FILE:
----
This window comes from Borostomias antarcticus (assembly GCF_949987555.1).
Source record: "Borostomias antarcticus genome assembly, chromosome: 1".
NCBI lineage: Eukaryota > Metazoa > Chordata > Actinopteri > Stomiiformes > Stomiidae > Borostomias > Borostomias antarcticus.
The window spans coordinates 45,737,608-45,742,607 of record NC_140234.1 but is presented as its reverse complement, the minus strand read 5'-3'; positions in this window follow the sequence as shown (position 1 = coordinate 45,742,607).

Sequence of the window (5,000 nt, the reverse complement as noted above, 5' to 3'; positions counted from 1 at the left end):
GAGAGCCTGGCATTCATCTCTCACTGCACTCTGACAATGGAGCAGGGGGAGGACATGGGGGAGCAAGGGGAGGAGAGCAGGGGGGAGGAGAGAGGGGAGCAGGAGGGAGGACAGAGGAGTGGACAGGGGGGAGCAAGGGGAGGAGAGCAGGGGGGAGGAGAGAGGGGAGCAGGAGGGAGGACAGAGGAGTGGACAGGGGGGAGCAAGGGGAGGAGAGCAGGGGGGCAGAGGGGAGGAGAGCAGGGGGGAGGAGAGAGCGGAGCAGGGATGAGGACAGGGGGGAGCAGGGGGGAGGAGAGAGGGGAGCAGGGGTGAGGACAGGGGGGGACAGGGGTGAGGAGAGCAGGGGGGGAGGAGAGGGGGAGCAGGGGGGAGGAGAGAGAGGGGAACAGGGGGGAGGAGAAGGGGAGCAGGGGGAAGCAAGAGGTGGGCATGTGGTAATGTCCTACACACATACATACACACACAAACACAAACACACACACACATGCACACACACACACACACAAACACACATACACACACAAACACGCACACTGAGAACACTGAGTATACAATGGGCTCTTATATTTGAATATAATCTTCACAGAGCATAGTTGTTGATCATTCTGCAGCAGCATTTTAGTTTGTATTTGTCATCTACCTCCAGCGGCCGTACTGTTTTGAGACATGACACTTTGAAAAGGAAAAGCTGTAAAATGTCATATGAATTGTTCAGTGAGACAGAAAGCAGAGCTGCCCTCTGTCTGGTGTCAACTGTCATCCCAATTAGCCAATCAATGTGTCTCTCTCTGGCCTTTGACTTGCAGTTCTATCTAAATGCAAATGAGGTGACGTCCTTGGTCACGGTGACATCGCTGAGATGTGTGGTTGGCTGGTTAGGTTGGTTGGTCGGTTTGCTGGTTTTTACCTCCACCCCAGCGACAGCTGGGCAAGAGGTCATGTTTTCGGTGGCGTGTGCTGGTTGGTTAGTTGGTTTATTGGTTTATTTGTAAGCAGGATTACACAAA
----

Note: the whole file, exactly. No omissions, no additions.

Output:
This window comes from Borostomias antarcticus (assembly GCF_949987555.1).
Source record: "Borostomias antarcticus genome assembly, chromosome: 1".
NCBI lineage: Eukaryota > Metazoa > Chordata > Actinopteri > Stomiiformes > Stomiidae > Borostomias > Borostomias antarcticus.
The window spans coordinates 45,737,608-45,742,607 of record NC_140234.1 but is presented as its reverse complement, the minus strand read 5'-3'; positions in this window follow the sequence as shown (position 1 = coordinate 45,742,607).

Sequence of the window (5,000 nt, the reverse complement as noted above, 5' to 3'; positions counted from 1 at the left end):
GAGAGCCTGGCATTCATCTCTCACTGCACTCTGACAATGGAGCAGGGGGAGGACATGGGGGAGCAAGGGGAGGAGAGCAGGGGGGAGGAGAGAGGGGAGCAGGAGGGAGGACAGAGGAGTGGACAGGGGGGAGCAAGGGGAGGAGAGCAGGGGGGAGGAGAGAGGGGAGCAGGAGGGAGGACAGAGGAGTGGACAGGGGGGAGCAAGGGGAGGAGAGCAGGGGGGCAGAGGGGAGGAGAGCAGGGGGGAGGAGAGAGCGGAGCAGGGATGAGGACAGGGGGGAGCAGGGGGGAGGAGAGAGGGGAGCAGGGGTGAGGACAGGGGGGGACAGGGGTGAGGAGAGCAGGGGGGGAGGAGAGGGGGAGCAGGGGGGAGGAGAGAGAGGGGAACAGGGGGGAGGAGAAGGGGAGCAGGGGGAAGCAAGAGGTGGGCATGTGGTAATGTCCTACACACATACATACACACACAAACACAAACACACACACACATGCACACACACACACACACAAACACACATACACACACAAACACGCACACTGAGAACACTGAGTATACAATGGGCTCTTATATTTGAATATAATCTTCACAGAGCATAGTTGTTGATCATTCTGCAGCAGCATTTTAGTTTGTATTTGTCATCTACCTCCAGCGGCCGTACTGTTTTGAGACATGACACTTTGAAAAGGAAAAGCTGTAAAATGTCATATGAATTGTTCAGTGAGACAGAAAGCAGAGCTGCCCTCTGTCTGGTGTCAACTGTCATCCCAATTAGCCAATCAATGTGTCTCTCTCTGGCCTTTGACTTGCAGTTCTATCTAAATGCAAATGAGGTGACGTCCTTGGTCACGGTGACATCGCTGAGATGTGTGGTTGGCTGGTTAGGTTGGTTGGTCGGTTTGCTGGTTTTTACCTCCACCCCAGCGACAGCTGGGCAAGAGGTCATGTTTTCGGTGGCGTGTGCTGGTTGGTTAGTTGGTTTATTGGTTTATTTGTAAGCAGGATTACACAAA